On June 20th, 2019, Iran shot down an American drone. News pundits and online commentators immediately started discussing what this meant. Would Iran and the United States go to war? Or was this just a slight escalation in rhetoric?
It was the same question I asked out loud as I dropped the Malayalam Manorama newspaper back onto the coffee table. My dad, mom, and grandmother were having their breakfast. They simply nodded, shrugged or otherwise dismissed my comment.
And for a moment I wondered. We’ve been here before, haven’t we?
And then an even more troubling thought tumbled out. Have we forgotten it all so quickly?
Disturbance in the Desert – August 1990
Almost 29 years ago, on Aug. 2, 1990, Iraq invaded and occupied Kuwait. Most of us are aware of what happened next. George H. W. Bush lead a coalition of forces that descended upon the Iraqi forces and drove them back. It was a decisive victory.
However, things weren’t as smooth as the Wikipedia entry or documentary footage would have you believe. At least, not for the thousands of Malayalees living in the Gulf at that time…
Saudi Arabia was both Iraq’s neighbor and home to several thousand Malayalee expatriates. They held jobs in every sector, be it retail, manufacturing, hospitality or even public administration. Many of them had been residents of Saudi Arabia for at least a decade or two and enjoyed lives that were both stable and comfortable.
And over the course of the next 6 months, 3 weeks and 5 days, Saddam Hussein robbed them of both.
Malayalees With Gas Masks – January 1991
Since the Internet and mobile phones weren’t popular yet, information flowed through workplaces in the morning before being pooled, strained and reiterated outside grocery stores and juice stalls where Malayalees gathered, their usually jovial expressions replaced by concerned frowns that were illuminated by the orange hue of nearby street lamps.
Even the group jester’s smile faltered when he heard about the gas masks.
Since August of the previous year, Saddam Hussein had been verbally attacking Saudi Arabia, arguing that being backed by the United States meant they were illegitimate and unworthy guardians of the holy cities of Mecca and Medina. Realizing that the Iraqi Dictator could very well threaten the country’s oil fields, President George H. W. Bush launched Operation Desert Shield, whereby military forces were deployed to protect Saudi Arabia.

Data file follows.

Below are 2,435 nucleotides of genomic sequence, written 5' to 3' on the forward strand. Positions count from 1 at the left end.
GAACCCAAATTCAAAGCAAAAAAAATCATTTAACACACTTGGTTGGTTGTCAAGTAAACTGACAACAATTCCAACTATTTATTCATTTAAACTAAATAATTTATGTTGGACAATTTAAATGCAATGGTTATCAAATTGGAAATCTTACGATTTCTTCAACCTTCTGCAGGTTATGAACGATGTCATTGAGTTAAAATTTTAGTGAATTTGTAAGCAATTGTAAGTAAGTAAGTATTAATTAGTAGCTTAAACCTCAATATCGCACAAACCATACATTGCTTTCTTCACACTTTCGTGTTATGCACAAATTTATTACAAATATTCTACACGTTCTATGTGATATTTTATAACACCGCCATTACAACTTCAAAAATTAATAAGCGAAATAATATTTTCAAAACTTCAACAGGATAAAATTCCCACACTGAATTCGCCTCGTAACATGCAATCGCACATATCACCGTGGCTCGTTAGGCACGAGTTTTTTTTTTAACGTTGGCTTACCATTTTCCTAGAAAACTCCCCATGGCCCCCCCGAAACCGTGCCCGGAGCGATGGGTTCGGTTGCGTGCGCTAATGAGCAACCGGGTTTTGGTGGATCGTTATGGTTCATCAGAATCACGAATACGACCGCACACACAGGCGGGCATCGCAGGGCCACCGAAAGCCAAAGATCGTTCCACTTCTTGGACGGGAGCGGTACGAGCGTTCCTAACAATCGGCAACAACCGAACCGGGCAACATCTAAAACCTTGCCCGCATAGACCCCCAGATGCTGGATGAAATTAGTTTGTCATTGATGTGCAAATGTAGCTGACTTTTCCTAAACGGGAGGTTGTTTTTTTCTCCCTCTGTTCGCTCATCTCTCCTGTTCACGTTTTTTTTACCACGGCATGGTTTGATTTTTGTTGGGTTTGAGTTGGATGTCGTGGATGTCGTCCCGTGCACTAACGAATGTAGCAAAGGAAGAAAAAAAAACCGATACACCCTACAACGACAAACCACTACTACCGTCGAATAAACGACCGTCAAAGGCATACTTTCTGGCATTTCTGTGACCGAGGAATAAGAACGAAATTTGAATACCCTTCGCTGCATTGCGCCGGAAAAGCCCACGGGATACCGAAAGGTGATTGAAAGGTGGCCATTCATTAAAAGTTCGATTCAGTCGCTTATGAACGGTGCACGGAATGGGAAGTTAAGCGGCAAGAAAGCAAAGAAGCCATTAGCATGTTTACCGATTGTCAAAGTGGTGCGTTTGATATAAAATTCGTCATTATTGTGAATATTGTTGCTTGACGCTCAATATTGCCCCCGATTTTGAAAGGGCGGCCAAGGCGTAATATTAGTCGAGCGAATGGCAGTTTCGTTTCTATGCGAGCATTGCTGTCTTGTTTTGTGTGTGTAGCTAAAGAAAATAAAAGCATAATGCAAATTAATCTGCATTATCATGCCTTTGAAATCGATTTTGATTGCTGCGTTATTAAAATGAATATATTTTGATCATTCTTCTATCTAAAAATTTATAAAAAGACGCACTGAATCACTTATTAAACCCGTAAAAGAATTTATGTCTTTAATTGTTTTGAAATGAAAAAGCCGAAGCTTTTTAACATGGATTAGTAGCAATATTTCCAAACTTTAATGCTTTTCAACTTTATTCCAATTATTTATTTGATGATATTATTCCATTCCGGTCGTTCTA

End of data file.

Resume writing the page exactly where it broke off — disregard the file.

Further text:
And then UN Resolution 678 was passed on November 29th, 1990, which gave Iraq until January 15th, 1991 to withdraw from Kuwait.
By the beginning of 1991, it was increasingly clear that Saddam Hussein had no intention of backing down. In fact, Iraq warned that they’d retaliate against both Saudi Arabia and Israel if they were attacked.
Which is why thousands of Malayalees in eastern cities such as Dhahran and Dammam rushed to buy gas masks that were being distributed by Saudi Civil Defense. The growing anxiety had finally boiled over into frenetic action. Air raid drills were conducted and short films on chemical and biological weapons were aired on Saudi television channels.
Many retired Gulf expatriates living in Kerala today can still recount those frantic weeks. They can tell you how they sealed their windows and doors shut. How they shepherded their young families into a single room that was most fortified against the threat of a chemical attack, and best equipped for survival thanks to stacks of canned food piled onto shelves. Some may even mimic the air raid sirens that blared across the city, causing their hearts to beat faster as they projected calm for the sake of their children.
47 Scud missiles were fired into Saudi Arabia by Iraqi forces. Almost all of them were intercepted. But the force with which windows rattled and furniture shook as Iraqi Scud and American Patriot missiles violently slammed into each other in the sky overhead, was enough to convince many Malayalees. It was too risky to remain.
And that was why thousands of wives and children were sent back to Kerala by their husbands who had to stay in the Gulf due to work. In January and February of 1991, grandmothers all over the state welcomed their daughters, daughters in law and grandchildren, with their voices alternating between concern shared with the returning adults and joy showered on the blissfully ignorant kids.
Ultimately the conflict was swiftly resolved. Operation Desert Storm began on January 16 and concluded on February 28. Though the conflict resulted in great loss of military and civilian life, the Malayalee expatriate community was relatively unharmed. Slowly families were reunited, and life regained a sense of normalcy.
And gradually, over the course of almost three decades, the intensity of those 6 months seems to have faded from our collective memory. It hasn’t been immortalized in our state’s cinema, it hasn’t been preserved in literary form, it hasn’t been recounted over and over again until sons and daughters are aware of what their fathers and mothers went through.
Learning From the Past…
So as I glanced back at the front page of the newspaper, I wondered if we were making a mistake, or at the very least, doing ourselves a disservice. Of course, we don’t have to teach the next generation how to wear gas masks. Or how to properly seal a house in case of a possible chemical attack. But maybe we all need a reminder of how fragile life really can be? How we aren’t guaranteed anything, no matter how affluent or stable or connected our lives are? How the world around us can change based on the politics of nations and the policies of a few individuals?
At least then, we’d think twice when we read about Iran shooting down a U.S. drone, or the U.S. deploying thousands of troops to the region. It’s easy for us to think of war as something that happened either in the past or to someone else. Listening to the Malayalees who lived in the Gulf in 1990 will make us realize…that’s what they used to think as well.